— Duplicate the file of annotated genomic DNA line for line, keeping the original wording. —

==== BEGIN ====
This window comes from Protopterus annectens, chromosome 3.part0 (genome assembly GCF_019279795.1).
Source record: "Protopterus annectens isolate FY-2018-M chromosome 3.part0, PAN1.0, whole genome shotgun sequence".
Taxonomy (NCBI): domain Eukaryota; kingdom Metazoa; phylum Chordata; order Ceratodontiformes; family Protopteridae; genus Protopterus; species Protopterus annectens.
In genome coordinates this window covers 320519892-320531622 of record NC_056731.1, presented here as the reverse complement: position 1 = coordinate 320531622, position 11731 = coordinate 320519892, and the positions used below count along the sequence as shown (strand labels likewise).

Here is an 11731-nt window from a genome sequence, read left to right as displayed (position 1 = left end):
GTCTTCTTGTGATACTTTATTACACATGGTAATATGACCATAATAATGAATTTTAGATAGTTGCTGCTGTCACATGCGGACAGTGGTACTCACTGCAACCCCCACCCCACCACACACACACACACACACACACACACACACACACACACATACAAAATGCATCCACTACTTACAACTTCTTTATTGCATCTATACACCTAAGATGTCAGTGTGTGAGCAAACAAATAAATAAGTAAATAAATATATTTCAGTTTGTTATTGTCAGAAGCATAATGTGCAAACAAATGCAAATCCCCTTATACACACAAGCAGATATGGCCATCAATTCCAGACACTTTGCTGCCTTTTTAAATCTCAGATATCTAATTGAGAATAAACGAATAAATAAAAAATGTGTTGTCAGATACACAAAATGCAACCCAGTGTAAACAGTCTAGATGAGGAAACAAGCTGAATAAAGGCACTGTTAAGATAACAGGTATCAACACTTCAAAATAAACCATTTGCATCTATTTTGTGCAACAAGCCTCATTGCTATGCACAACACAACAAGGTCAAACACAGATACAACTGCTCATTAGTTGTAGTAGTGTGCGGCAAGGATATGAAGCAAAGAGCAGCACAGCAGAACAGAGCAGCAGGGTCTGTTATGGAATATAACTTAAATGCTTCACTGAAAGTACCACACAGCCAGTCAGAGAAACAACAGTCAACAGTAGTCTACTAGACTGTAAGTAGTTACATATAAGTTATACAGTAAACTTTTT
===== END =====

This window comes from Protopterus annectens, chromosome 3.part0 (genome assembly GCF_019279795.1).
Source record: "Protopterus annectens isolate FY-2018-M chromosome 3.part0, PAN1.0, whole genome shotgun sequence".
Taxonomy (NCBI): domain Eukaryota; kingdom Metazoa; phylum Chordata; order Ceratodontiformes; family Protopteridae; genus Protopterus; species Protopterus annectens.
In genome coordinates this window covers 320519892-320531622 of record NC_056731.1, presented here as the reverse complement: position 1 = coordinate 320531622, position 11731 = coordinate 320519892, and the positions used below count along the sequence as shown (strand labels likewise).

Here is an 11731-nt window from a genome sequence, read left to right as displayed (position 1 = left end):
GTCTTCTTGTGATACTTTATTACACATGGTAATATGACCATAATAATGAATTTTAGATAGTTGCTGCTGTCACATGCGGACAGTGGTACTCACTGCAACCCCCACCCCACCACACACACACACACACACACACACACACACACACACACATACAAAATGCATCCACTACTTACAACTTCTTTATTGCATCTATACACCTAAGATGTCAGTGTGTGAGCAAACAAATAAATAAGTAAATAAATATATTTCAGTTTGTTATTGTCAGAAGCATAATGTGCAAACAAATGCAAATCCCCTTATACACACAAGCAGATATGGCCATCAATTCCAGACACTTTGCTGCCTTTTTAAATCTCAGATATCTAATTGAGAATAAACGAATAAATAAAAAATGTGTTGTCAGATACACAAAATGCAACCCAGTGTAAACAGTCTAGATGAGGAAACAAGCTGAATAAAGGCACTGTTAAGATAACAGGTATCAACACTTCAAAATAAACCATTTGCATCTATTTTGTGCAACAAGCCTCATTGCTATGCACAACACAACAAGGTCAAACACAGATACAACTGCTCATTAGTTGTAGTAGTGTGCGGCAAGGATATGAAGCAAAGAGCAGCACAGCAGAACAGAGCAGCAGGGTCTGTTATGGAATATAACTTAAATGCTTCACTGAAAGTACCACACAGCCAGTCAGAGAAACAACAGTCAACAGTAGTCTACTAGACTGTAAGTAGTTACATATAAGTTATACAGTAAACTTTTT